Press Release
June 9, 2011


This century is predicted to be Asia's time to rise as the world's next economic superpower and the Philippines could capitalize on this opportunity by focusing on research and development, said Senator Edgardo J. Angara.

A European Commission study shows that the center of gravity of world production will swing towards Asia by 2025, making it imperative for the Philippines to boost its science and technology capacity in order to ride the next wave of economic dynamism.

"The Philippines has just as much potential to be a major player in this Asian century as any of our neighboring countries if only the government makes substantial investments toward innovations in science and technology," said the former UP president at the launch of the book "How Asia Can Shape the World" held at the Singapore embassy recently.

"China and India are graduating more engineers than Europe and the United States combined," he added. "We need to realize that the only way we'd be able to rise above our developing nation status is if we harness available technologies and innovate to form a knowledge-based economy."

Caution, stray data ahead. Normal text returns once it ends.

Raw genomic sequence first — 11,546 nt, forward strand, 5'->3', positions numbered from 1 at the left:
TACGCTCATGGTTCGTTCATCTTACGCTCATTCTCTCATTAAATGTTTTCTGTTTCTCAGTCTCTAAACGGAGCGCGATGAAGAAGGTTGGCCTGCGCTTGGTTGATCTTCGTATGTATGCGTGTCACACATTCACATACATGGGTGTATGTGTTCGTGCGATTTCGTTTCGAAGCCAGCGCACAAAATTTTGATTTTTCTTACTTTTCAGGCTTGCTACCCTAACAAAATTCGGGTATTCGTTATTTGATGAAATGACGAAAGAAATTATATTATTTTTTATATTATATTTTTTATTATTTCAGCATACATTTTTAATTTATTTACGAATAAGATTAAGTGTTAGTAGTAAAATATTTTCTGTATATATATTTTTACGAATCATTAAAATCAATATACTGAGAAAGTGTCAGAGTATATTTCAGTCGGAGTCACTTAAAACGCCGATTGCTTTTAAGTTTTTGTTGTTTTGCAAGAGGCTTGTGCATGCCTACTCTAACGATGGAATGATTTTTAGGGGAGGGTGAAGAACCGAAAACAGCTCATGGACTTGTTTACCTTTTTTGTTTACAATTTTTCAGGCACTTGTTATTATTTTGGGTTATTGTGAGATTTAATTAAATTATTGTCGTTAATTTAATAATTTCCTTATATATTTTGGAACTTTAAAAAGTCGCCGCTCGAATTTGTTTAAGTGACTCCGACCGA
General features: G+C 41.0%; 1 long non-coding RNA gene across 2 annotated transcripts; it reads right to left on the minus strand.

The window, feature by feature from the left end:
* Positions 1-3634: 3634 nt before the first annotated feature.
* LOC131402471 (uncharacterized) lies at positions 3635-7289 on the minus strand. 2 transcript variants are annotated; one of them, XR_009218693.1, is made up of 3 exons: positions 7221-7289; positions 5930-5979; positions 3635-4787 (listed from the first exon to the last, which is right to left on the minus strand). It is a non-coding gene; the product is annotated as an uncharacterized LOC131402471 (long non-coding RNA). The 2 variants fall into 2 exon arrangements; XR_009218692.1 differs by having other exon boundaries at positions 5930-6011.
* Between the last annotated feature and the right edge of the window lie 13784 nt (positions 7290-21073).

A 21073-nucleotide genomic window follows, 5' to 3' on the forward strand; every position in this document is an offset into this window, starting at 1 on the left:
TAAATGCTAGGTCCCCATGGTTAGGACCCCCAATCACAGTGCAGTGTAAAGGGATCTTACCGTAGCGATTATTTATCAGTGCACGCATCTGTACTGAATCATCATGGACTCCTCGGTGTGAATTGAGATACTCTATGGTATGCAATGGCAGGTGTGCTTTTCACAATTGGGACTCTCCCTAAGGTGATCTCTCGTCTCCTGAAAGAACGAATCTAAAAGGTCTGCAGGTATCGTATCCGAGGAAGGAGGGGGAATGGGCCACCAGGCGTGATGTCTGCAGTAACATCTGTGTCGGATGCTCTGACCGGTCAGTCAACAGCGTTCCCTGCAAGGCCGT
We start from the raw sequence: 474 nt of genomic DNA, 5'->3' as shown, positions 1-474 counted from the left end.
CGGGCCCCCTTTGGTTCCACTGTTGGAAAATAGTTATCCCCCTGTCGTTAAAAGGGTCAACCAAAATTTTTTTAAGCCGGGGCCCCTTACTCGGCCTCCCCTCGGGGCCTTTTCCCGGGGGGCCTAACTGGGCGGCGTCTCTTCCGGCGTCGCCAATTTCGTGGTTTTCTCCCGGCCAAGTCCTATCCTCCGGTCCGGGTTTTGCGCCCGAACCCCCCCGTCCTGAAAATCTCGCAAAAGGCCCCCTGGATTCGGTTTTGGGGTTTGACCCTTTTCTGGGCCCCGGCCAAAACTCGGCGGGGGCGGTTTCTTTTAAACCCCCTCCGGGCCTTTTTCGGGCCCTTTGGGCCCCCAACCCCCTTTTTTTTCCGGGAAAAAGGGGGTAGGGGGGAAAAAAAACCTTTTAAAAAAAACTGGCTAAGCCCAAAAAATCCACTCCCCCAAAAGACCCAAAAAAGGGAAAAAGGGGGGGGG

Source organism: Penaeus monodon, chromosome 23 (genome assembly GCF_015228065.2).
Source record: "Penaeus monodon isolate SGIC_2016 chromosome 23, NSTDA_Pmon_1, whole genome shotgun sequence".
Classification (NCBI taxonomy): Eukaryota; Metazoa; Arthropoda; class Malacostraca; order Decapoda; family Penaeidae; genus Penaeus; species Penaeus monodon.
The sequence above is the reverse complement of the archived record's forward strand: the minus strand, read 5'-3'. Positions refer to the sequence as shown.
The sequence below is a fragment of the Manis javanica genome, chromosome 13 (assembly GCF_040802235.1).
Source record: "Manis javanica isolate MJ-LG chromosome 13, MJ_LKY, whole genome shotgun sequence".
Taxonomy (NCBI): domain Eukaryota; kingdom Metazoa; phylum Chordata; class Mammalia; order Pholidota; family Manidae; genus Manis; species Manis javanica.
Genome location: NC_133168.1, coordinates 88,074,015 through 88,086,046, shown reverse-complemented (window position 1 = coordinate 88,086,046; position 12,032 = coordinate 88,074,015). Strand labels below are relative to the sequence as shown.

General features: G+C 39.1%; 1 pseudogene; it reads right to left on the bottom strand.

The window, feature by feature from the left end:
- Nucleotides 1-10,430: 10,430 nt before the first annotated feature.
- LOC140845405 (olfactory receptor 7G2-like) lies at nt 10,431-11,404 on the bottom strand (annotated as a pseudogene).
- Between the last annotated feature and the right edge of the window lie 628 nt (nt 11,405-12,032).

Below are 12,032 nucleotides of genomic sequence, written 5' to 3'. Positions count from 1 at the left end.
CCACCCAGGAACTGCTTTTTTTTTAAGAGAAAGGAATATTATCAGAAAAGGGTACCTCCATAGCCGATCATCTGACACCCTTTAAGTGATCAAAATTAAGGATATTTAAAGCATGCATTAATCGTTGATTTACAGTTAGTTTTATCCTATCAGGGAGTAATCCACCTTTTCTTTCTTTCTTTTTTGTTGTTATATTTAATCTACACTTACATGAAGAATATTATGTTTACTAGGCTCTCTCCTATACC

Angara, however, warned that Asia faces two great challenges: inequitable distribution of income and power, and corruption and poor governance. Asian nations would be able to overcome these through systematic reforms and continued cooperation, he added.

"It is time for prosperity to spread across developing Asia," said Angara, chair of the Senate Committees on Education, Arts and Culture; Science and Technology; and Congressional Commission on Science Technology and Engineering (COMSTE).

"How Asia Can Shape the World" was authored by Danish diplomat, economist and scholar Joergen Oestroem Moeller.

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